The story of a merchants’ firm of the Eliseevs started in the 1810s. It was established by a former serf from the Yaroslavskaya province — Pyotr Eliseev.
According to one legend, a gardener of earl Sheremetev — Pyotr Eliseev — presented a saucer with fresh wild strawberries on one Christmas evening. Being surprised, the earl asked the gardener what he wanted for such a treat. Pyotr asked for a manumission paper. The earl kept his promise and apart from the paper, gave Pyotr 100 rubles. That was a huge sum back in the days, and Pyotr went to Petersburg. He bought a bag of oranges, went to Nevsky Prospekt and started selling.
There is another story, according to which Pyotr Eliseev went to Saint Petersburg, worked as a loader in the port and soon became a manager of an artel. Thanks to his proactive character, he soon opened several shops on the central streets in both capitals.
Ninety years later, a grandson of Pyotr Eliseev — Grigory — became a huge and famous entrepreneur. A 32-year old Grigory Eliseev together with his wife Maria Andreevna established a trading partnership. Its turnover had a several million ruble increase during the first year of the company’s operations. Eliseev was a merchant who also built schools and hospitals, shelters and almshouses. When the trading partnership earned great assets, spouses opened their own shops. In Moscow their shop was open in the mansion of earls Beloselsky-Belozersky.
The project of the shop on Nevsky Prospekt was developed by the architect Gavriil Baranovsky. A modern-styled building was constructed in 1902-1903.
The building of Eliseevy Merchants’ Shop
There are allegorical sculptures “Industry” and “Trade”, “Art” and “Science” on the facade of the building. They were created by the sculptor Amandus Adamson. Huge window-walls expressed the commercial use of the building.
The shop on Nevsky Prospekt was open in 1904. It was an enormous public event. People were impressed by the architecture and interiors of the building. Marble counters decorated by red wood, colorful stained glass windows and beautiful tiles made a great impression on shop visitors.
The second floor of the building was given to the Theatre of Satire, that’s known nowadays as Akimov Comedy Theatre. There was a restaurant on the third floor. Before performances, guests usually went to the restaurant and enjoyed fruit, chocolate and wine. The entrance to the theatre is located inside Eliseevy Merchants’ Shop.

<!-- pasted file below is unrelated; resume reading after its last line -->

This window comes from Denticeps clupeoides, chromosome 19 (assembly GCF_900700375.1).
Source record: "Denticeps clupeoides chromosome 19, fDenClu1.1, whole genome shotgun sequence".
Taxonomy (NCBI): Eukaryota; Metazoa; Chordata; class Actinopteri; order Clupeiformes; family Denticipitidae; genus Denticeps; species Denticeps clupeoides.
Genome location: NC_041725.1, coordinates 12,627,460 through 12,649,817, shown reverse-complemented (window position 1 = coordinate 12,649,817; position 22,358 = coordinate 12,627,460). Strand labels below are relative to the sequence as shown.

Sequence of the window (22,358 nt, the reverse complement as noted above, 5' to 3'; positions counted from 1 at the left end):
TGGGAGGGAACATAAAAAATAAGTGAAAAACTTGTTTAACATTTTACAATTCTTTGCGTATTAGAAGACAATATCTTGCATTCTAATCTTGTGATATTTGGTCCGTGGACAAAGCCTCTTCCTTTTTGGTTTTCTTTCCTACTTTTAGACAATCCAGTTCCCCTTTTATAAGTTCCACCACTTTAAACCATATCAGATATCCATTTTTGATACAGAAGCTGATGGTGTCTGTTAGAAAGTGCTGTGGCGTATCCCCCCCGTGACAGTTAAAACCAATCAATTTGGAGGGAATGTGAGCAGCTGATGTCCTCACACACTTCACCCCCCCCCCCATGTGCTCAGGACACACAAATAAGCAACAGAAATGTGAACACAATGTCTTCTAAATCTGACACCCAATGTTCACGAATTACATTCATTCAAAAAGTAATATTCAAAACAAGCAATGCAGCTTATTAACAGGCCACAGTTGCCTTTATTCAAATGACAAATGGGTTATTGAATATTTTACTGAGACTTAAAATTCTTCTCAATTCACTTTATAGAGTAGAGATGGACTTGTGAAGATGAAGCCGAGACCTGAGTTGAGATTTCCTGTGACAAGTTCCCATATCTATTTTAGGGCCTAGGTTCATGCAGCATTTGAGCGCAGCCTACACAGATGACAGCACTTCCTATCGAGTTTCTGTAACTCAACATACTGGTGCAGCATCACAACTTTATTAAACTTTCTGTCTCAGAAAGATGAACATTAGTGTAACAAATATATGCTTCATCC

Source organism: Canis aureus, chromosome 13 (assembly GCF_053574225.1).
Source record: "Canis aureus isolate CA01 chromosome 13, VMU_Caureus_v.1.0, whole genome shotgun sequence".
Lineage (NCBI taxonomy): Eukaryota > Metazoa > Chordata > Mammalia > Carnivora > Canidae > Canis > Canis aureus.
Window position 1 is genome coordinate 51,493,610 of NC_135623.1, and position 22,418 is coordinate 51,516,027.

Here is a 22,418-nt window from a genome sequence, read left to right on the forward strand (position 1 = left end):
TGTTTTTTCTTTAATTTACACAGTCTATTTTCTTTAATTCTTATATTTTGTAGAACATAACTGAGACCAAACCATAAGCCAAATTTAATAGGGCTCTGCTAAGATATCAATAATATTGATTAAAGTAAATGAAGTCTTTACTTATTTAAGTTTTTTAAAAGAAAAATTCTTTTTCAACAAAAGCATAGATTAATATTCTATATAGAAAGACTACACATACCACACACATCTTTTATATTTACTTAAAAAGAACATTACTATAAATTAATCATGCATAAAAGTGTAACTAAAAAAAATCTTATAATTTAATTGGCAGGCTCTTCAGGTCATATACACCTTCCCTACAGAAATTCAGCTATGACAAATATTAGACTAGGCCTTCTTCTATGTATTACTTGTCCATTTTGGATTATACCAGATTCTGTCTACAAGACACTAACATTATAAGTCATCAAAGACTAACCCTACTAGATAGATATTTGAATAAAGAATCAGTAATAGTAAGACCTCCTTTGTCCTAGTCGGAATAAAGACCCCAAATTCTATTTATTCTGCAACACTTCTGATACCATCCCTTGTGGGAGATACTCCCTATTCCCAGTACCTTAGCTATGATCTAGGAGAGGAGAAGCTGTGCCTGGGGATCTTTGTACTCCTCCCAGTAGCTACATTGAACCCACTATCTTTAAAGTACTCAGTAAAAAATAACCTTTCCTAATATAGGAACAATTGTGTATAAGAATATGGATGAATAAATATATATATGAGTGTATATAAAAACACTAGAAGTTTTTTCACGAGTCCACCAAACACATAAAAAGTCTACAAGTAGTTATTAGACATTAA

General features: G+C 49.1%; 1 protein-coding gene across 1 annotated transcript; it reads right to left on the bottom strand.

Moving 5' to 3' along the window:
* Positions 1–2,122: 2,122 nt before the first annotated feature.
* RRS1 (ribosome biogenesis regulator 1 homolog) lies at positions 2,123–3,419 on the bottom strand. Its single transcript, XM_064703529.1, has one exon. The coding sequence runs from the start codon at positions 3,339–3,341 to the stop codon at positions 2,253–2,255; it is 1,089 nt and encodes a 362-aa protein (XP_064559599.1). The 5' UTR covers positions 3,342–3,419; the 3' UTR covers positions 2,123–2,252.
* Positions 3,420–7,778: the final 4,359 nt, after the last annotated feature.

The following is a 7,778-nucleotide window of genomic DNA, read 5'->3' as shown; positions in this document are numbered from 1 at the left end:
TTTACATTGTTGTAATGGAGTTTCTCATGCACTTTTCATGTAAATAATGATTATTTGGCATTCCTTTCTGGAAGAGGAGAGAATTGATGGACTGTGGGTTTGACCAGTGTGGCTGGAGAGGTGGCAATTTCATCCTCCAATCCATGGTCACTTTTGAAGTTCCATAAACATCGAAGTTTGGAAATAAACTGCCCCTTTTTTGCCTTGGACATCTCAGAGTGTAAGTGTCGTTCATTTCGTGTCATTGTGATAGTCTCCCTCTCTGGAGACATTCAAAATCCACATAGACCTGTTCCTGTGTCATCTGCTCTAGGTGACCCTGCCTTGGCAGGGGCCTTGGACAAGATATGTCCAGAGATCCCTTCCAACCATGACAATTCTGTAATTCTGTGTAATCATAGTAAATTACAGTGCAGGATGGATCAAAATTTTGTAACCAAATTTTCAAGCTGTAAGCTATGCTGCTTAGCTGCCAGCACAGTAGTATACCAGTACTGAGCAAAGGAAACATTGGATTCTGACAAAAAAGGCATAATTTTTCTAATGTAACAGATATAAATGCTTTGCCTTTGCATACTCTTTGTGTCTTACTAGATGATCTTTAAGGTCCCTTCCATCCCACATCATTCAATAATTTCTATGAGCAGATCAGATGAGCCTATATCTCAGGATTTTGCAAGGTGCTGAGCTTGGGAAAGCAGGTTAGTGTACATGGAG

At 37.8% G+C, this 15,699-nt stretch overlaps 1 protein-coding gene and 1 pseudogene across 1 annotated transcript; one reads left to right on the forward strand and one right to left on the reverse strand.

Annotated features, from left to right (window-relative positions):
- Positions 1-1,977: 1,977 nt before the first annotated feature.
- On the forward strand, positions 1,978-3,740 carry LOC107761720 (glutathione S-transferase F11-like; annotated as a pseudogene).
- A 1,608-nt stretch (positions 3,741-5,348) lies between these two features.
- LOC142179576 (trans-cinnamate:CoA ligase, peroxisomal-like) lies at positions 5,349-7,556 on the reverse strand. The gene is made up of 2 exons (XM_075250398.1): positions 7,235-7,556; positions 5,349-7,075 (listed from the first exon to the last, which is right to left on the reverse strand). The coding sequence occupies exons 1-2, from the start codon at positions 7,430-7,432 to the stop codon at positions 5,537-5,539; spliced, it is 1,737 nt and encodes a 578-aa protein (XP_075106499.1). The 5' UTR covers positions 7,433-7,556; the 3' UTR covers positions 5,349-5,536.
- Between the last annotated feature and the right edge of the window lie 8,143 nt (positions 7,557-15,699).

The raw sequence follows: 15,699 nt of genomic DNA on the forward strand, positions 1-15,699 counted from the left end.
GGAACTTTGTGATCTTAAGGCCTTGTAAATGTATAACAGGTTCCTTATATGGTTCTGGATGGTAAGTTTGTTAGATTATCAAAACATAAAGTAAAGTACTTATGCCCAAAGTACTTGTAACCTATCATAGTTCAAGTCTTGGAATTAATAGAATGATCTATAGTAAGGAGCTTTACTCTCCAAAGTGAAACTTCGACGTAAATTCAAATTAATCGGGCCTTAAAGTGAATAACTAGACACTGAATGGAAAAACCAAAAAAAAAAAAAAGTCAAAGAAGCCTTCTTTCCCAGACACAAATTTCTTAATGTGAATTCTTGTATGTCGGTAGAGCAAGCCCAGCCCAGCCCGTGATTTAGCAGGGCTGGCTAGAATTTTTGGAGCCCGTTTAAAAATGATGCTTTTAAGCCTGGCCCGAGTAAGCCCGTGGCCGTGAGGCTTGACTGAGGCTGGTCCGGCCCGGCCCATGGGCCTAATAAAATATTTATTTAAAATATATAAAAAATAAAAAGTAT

A shopping room had a posh decoration and exotically decorated showcases, lit by fancy wall lamps. According to one of the legends, in 1917 Eliseev turned their wealth into gold which then a chandelier in the shopping room was made from. It was supposed to stay and “wait” for its owners to come back to Russia from the immigration. In fact, there were no chandeliers at that time. They appeared only in the 1930s for lighting cashiers.
The shops of the Eliseevs brothers became very popular in Russia, their goods were considered the best. In the Soviet times, Eliseevy Merchants’ Shop was called Gastronome no.1. There were always delicacies.
By the way, there were two brothers — Grigory and Alexander. Alexander was on a state service, while Grigory kept the trading tradition. After the revolution, Grigory went to France, his entity in Russia was eliminated. A hundred year history of the partnership ended.
Since the 70s of the 20th century, when shopping shelves were empty elsewhere, there were still products in the Eliseevy Merchants’ Shop. However, they were meant for high party clerks as some famous actors, writers and sportsmen. They could buy mandarins, bananas, caviar, pineapples and sausages — products unavailable for common residents of Saint Petersburg.
In 2000-2010, the shop did not really work. On November 30, 2010 the building was included in the federal list of protected premises. The shop reopened on March 8, 2012. The shopping room was restored according to the photos of 1903.
Nowadays, the Eliseevy Merchants’ Shop is an elite product boutique, and a popular sight to visit during a walking tour around Saint Petersburg city centre.
|Nevsky Prospekt 56|
|Metro / Subway|
|Gostiny Dvor Metro Station|
7, 24, 191
|Gostiny Dvor Metro Station||1, 7, 10, 11|